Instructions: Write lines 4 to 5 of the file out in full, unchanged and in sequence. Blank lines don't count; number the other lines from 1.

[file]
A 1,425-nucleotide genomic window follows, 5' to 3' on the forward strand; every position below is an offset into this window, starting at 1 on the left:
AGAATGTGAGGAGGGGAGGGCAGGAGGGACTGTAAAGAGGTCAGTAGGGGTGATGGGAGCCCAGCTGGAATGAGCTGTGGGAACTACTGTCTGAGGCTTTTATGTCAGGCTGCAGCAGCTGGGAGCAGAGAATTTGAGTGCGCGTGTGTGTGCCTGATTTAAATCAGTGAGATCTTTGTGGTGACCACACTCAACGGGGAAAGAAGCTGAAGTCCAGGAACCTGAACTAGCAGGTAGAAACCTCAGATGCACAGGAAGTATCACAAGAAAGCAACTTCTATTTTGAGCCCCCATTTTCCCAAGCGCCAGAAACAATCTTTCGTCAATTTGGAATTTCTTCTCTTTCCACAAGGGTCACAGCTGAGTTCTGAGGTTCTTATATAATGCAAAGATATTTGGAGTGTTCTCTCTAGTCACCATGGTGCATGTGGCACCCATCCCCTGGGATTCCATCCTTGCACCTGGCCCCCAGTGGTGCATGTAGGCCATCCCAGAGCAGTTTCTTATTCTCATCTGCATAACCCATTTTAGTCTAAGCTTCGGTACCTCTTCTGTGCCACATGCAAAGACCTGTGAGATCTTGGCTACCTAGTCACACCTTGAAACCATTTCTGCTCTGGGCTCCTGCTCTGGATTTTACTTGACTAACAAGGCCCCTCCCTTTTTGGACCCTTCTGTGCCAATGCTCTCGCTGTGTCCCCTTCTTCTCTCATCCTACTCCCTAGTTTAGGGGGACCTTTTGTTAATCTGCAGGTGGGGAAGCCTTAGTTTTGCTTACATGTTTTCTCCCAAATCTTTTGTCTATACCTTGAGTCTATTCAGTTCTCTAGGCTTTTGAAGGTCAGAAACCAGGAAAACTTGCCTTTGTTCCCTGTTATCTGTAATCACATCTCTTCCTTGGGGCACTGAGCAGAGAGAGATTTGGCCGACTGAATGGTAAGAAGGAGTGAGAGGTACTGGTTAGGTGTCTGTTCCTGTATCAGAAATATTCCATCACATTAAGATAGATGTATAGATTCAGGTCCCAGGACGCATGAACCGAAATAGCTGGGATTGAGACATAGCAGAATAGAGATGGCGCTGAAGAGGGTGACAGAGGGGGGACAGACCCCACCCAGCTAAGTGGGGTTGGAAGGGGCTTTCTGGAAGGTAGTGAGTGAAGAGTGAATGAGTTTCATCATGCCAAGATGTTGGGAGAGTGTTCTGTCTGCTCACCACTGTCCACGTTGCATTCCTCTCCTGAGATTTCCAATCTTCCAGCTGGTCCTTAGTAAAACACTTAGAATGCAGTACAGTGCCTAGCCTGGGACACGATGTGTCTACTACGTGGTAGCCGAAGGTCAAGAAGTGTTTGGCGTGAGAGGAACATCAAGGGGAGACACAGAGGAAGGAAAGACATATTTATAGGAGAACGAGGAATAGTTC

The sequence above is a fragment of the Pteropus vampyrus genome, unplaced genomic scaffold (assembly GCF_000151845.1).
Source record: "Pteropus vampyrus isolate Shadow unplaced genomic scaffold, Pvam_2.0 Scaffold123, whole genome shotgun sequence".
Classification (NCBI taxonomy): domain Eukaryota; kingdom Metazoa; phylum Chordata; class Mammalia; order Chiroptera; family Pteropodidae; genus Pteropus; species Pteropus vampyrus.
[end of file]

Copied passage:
Source record: "Pteropus vampyrus isolate Shadow unplaced genomic scaffold, Pvam_2.0 Scaffold123, whole genome shotgun sequence".
Classification (NCBI taxonomy): domain Eukaryota; kingdom Metazoa; phylum Chordata; class Mammalia; order Chiroptera; family Pteropodidae; genus Pteropus; species Pteropus vampyrus.